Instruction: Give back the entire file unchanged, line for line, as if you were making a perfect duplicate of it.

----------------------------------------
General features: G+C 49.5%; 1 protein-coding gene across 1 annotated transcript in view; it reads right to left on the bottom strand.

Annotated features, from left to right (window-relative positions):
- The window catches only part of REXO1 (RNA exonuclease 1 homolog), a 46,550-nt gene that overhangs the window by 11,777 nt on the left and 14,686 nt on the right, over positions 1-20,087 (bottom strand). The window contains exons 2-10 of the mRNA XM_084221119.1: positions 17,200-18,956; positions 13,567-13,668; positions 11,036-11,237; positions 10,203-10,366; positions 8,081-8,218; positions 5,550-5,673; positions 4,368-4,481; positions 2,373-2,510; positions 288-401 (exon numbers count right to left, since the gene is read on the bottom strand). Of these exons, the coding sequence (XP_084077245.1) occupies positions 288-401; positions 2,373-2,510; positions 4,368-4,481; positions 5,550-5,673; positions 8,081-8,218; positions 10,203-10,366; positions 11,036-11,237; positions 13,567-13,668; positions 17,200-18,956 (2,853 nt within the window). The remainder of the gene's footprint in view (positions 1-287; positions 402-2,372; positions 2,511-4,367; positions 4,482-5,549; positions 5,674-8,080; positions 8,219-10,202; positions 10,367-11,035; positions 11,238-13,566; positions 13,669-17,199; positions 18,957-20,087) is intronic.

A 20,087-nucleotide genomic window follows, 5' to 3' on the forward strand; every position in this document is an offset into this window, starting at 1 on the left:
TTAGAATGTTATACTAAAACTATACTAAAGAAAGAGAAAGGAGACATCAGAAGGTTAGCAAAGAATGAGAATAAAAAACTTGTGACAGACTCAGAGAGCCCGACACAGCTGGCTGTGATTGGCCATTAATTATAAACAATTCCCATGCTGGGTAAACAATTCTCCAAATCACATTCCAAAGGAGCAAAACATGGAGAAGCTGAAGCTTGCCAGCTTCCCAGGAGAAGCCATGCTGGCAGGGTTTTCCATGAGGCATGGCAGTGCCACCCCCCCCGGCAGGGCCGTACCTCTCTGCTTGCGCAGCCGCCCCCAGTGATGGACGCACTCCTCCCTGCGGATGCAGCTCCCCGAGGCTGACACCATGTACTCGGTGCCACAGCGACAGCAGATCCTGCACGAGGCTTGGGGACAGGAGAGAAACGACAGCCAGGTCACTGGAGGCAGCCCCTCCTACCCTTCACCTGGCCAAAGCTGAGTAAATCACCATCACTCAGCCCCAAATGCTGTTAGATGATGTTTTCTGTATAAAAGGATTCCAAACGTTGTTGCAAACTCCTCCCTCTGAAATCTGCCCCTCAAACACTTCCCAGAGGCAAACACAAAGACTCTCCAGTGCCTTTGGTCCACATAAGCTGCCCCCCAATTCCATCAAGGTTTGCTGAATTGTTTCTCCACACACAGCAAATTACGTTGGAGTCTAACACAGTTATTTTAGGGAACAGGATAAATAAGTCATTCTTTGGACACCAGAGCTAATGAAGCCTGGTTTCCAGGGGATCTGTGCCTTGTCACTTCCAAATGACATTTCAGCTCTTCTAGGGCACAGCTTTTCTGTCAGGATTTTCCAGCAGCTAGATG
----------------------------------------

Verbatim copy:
General features: G+C 49.5%; 1 protein-coding gene across 1 annotated transcript in view; it reads right to left on the bottom strand.

Annotated features, from left to right (window-relative positions):
- The window catches only part of REXO1 (RNA exonuclease 1 homolog), a 46,550-nt gene that overhangs the window by 11,777 nt on the left and 14,686 nt on the right, over positions 1-20,087 (bottom strand). The window contains exons 2-10 of the mRNA XM_084221119.1: positions 17,200-18,956; positions 13,567-13,668; positions 11,036-11,237; positions 10,203-10,366; positions 8,081-8,218; positions 5,550-5,673; positions 4,368-4,481; positions 2,373-2,510; positions 288-401 (exon numbers count right to left, since the gene is read on the bottom strand). Of these exons, the coding sequence (XP_084077245.1) occupies positions 288-401; positions 2,373-2,510; positions 4,368-4,481; positions 5,550-5,673; positions 8,081-8,218; positions 10,203-10,366; positions 11,036-11,237; positions 13,567-13,668; positions 17,200-18,956 (2,853 nt within the window). The remainder of the gene's footprint in view (positions 1-287; positions 402-2,372; positions 2,511-4,367; positions 4,482-5,549; positions 5,674-8,080; positions 8,219-10,202; positions 10,367-11,035; positions 11,238-13,566; positions 13,669-17,199; positions 18,957-20,087) is intronic.

A 20,087-nucleotide genomic window follows, 5' to 3' on the forward strand; every position in this document is an offset into this window, starting at 1 on the left:
TTAGAATGTTATACTAAAACTATACTAAAGAAAGAGAAAGGAGACATCAGAAGGTTAGCAAAGAATGAGAATAAAAAACTTGTGACAGACTCAGAGAGCCCGACACAGCTGGCTGTGATTGGCCATTAATTATAAACAATTCCCATGCTGGGTAAACAATTCTCCAAATCACATTCCAAAGGAGCAAAACATGGAGAAGCTGAAGCTTGCCAGCTTCCCAGGAGAAGCCATGCTGGCAGGGTTTTCCATGAGGCATGGCAGTGCCACCCCCCCCGGCAGGGCCGTACCTCTCTGCTTGCGCAGCCGCCCCCAGTGATGGACGCACTCCTCCCTGCGGATGCAGCTCCCCGAGGCTGACACCATGTACTCGGTGCCACAGCGACAGCAGATCCTGCACGAGGCTTGGGGACAGGAGAGAAACGACAGCCAGGTCACTGGAGGCAGCCCCTCCTACCCTTCACCTGGCCAAAGCTGAGTAAATCACCATCACTCAGCCCCAAATGCTGTTAGATGATGTTTTCTGTATAAAAGGATTCCAAACGTTGTTGCAAACTCCTCCCTCTGAAATCTGCCCCTCAAACACTTCCCAGAGGCAAACACAAAGACTCTCCAGTGCCTTTGGTCCACATAAGCTGCCCCCCAATTCCATCAAGGTTTGCTGAATTGTTTCTCCACACACAGCAAATTACGTTGGAGTCTAACACAGTTATTTTAGGGAACAGGATAAATAAGTCATTCTTTGGACACCAGAGCTAATGAAGCCTGGTTTCCAGGGGATCTGTGCCTTGTCACTTCCAAATGACATTTCAGCTCTTCTAGGGCACAGCTTTTCTGTCAGGATTTTCCAGCAGCTAGATG